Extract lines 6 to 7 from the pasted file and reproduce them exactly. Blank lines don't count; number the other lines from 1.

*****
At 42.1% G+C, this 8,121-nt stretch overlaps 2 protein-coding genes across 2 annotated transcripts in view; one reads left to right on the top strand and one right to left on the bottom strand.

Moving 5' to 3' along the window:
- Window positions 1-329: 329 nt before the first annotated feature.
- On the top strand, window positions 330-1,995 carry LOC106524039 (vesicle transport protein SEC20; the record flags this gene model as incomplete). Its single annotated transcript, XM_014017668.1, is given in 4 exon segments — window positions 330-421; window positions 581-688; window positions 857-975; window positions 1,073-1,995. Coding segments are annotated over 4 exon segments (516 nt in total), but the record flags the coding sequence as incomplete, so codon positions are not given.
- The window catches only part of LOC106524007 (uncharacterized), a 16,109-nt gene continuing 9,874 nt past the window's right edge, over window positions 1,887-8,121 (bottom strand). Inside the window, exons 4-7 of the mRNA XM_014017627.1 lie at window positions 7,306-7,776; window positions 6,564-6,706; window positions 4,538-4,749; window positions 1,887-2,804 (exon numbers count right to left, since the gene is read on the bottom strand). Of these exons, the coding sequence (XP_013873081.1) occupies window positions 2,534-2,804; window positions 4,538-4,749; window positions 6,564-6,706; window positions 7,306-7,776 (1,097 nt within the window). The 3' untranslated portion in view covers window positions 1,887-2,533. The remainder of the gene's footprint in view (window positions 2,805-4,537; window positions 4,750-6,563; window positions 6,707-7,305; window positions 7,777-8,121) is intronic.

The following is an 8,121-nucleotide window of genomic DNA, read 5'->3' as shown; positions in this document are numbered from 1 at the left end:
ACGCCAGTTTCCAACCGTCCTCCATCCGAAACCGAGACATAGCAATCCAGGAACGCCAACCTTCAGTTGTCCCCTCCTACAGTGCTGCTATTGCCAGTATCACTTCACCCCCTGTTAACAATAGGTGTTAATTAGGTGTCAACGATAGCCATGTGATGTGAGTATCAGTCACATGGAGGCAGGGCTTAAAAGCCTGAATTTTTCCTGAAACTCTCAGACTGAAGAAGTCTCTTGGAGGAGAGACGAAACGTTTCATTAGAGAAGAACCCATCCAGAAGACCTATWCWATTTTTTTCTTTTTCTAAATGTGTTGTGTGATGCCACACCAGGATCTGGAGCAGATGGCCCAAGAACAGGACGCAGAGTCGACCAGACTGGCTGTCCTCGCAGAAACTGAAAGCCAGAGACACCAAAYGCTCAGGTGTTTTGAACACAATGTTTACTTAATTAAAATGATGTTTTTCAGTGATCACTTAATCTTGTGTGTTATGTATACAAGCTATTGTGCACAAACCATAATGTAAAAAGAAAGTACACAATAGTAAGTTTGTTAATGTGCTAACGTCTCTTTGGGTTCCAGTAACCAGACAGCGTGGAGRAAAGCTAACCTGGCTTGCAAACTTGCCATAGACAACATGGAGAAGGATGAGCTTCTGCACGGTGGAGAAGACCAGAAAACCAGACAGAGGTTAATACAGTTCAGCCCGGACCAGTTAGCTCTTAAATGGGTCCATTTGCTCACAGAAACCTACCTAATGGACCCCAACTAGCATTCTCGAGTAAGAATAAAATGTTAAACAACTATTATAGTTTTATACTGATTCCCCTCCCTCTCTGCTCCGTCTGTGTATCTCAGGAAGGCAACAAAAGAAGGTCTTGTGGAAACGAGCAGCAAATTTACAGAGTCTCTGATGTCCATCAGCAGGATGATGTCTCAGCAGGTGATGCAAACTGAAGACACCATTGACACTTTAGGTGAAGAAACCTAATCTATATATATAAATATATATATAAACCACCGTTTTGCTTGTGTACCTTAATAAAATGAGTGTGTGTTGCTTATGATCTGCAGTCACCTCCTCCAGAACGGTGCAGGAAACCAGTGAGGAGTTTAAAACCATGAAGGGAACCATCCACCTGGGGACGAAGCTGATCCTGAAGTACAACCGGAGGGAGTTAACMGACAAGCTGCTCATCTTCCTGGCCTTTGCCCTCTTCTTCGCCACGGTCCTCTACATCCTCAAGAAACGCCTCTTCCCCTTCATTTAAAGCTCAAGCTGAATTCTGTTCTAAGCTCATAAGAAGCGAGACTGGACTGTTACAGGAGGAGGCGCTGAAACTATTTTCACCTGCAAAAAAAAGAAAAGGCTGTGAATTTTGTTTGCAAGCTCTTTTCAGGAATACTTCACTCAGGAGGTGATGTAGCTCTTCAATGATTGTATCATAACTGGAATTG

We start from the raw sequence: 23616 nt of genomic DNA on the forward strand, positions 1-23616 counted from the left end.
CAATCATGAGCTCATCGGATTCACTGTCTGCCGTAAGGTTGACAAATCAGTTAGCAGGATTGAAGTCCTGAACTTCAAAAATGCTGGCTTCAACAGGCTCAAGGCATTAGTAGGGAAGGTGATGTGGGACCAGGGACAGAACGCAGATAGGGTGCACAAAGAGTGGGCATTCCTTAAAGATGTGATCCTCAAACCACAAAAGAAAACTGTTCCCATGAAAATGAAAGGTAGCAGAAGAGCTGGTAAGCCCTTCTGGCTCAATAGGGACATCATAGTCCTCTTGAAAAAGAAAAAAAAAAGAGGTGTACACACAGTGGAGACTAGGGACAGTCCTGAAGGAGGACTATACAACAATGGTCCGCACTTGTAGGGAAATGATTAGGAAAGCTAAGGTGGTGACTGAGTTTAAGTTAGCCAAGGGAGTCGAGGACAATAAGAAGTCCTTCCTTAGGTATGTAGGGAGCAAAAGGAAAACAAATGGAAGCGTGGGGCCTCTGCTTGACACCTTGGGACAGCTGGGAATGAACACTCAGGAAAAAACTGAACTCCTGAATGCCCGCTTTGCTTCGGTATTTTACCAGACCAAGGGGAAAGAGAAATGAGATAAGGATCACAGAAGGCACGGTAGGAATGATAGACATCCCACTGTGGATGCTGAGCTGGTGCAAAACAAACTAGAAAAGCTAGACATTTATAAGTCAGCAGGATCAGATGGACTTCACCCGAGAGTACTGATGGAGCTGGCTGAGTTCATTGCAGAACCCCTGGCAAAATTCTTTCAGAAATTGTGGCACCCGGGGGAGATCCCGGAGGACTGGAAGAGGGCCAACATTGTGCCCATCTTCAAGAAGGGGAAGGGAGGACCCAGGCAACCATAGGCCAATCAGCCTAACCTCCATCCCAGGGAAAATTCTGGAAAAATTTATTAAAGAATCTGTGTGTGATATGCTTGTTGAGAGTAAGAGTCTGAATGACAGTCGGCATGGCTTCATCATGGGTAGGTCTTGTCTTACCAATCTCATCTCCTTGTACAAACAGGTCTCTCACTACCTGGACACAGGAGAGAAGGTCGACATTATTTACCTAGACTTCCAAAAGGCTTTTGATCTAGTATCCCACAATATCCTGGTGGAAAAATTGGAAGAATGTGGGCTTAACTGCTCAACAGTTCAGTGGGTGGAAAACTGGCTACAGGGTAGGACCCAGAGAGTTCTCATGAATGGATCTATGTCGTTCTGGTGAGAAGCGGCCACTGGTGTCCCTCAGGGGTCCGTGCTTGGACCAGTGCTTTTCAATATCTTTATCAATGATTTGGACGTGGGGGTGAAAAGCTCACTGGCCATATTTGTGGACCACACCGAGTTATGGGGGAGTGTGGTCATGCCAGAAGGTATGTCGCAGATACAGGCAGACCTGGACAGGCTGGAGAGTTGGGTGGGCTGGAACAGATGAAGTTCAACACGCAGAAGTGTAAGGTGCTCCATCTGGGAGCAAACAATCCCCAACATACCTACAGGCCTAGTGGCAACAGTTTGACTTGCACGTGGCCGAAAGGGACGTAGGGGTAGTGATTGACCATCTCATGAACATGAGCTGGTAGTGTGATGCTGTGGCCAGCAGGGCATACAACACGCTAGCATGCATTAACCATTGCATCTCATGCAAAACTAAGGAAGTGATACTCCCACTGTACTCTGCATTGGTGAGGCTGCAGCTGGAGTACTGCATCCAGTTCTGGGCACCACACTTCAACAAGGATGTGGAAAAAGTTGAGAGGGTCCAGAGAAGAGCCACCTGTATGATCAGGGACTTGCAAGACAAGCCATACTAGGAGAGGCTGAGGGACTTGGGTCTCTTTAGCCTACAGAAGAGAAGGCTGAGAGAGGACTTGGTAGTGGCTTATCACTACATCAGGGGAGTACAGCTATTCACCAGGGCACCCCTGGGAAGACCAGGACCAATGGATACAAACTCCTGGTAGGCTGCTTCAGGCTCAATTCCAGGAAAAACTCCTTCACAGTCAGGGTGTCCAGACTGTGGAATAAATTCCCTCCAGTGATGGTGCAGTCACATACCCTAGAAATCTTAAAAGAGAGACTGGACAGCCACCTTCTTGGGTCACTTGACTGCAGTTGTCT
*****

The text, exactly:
The following is an 8,121-nucleotide window of genomic DNA, read 5'->3' as shown; positions in this document are numbered from 1 at the left end:
ACGCCAGTTTCCAACCGTCCTCCATCCGAAACCGAGACATAGCAATCCAGGAACGCCAACCTTCAGTTGTCCCCTCCTACAGTGCTGCTATTGCCAGTATCACTTCACCCCCTGTTAACAATAGGTGTTAATTAGGTGTCAACGATAGCCATGTGATGTGAGTATCAGTCACATGGAGGCAGGGCTTAAAAGCCTGAATTTTTCCTGAAACTCTCAGACTGAAGAAGTCTCTTGGAGGAGAGACGAAACGTTTCATTAGAGAAGAACCCATCCAGAAGACCTATWCWATTTTTTTCTTTTTCTAAATGTGTTGTGTGATGCCACACCAGGATCTGGAGCAGATGGCCCAAGAACAGGACGCAGAGTCGACCAGACTGGCTGTCCTCGCAGAAACTGAAAGCCAGAGACACCAAAYGCTCAGGTGTTTTGAACACAATGTTTACTTAATTAAAATGATGTTTTTCAGTGATCACTTAATCTTGTGTGTTATGTATACAAGCTATTGTGCACAAACCATAATGTAAAAAGAAAGTACACAATAGTAAGTTTGTTAATGTGCTAACGTCTCTTTGGGTTCCAGTAACCAGACAGCGTGGAGRAAAGCTAACCTGGCTTGCAAACTTGCCATAGACAACATGGAGAAGGATGAGCTTCTGCACGGTGGAGAAGACCAGAAAACCAGACAGAGGTTAATACAGTTCAGCCCGGACCAGTTAGCTCTTAAATGGGTCCATTTGCTCACAGAAACCTACCTAATGGACCCCAACTAGCATTCTCGAGTAAGAATAAAATGTTAAACAACTATTATAGTTTTATACTGATTCCCCTCCCTCTCTGCTCCGTCTGTGTATCTCAGGAAGGCAACAAAAGAAGGTCTTGTGGAAACGAGCAGCAAATTTACAGAGTCTCTGATGTCCATCAGCAGGATGATGTCTCAGCAGGTGATGCAAACTGAAGACACCATTGACACTTTAGGTGAAGAAACCTAATCTATATATATAAATATATATATAAACCACCGTTTTGCTTGTGTACCTTAATAAAATGAGTGTGTGTTGCTTATGATCTGCAGTCACCTCCTCCAGAACGGTGCAGGAAACCAGTGAGGAGTTTAAAACCATGAAGGGAACCATCCACCTGGGGACGAAGCTGATCCTGAAGTACAACCGGAGGGAGTTAACMGACAAGCTGCTCATCTTCCTGGCCTTTGCCCTCTTCTTCGCCACGGTCCTCTACATCCTCAAGAAACGCCTCTTCCCCTTCATTTAAAGCTCAAGCTGAATTCTGTTCTAAGCTCATAAGAAGCGAGACTGGACTGTTACAGGAGGAGGCGCTGAAACTATTTTCACCTGCAAAAAAAAGAAAAGGCTGTGAATTTTGTTTGCAAGCTCTTTTCAGGAATACTTCACTCAGGAGGTGATGTAGCTCTTCAATGATTGTATCATAACTGGAATTG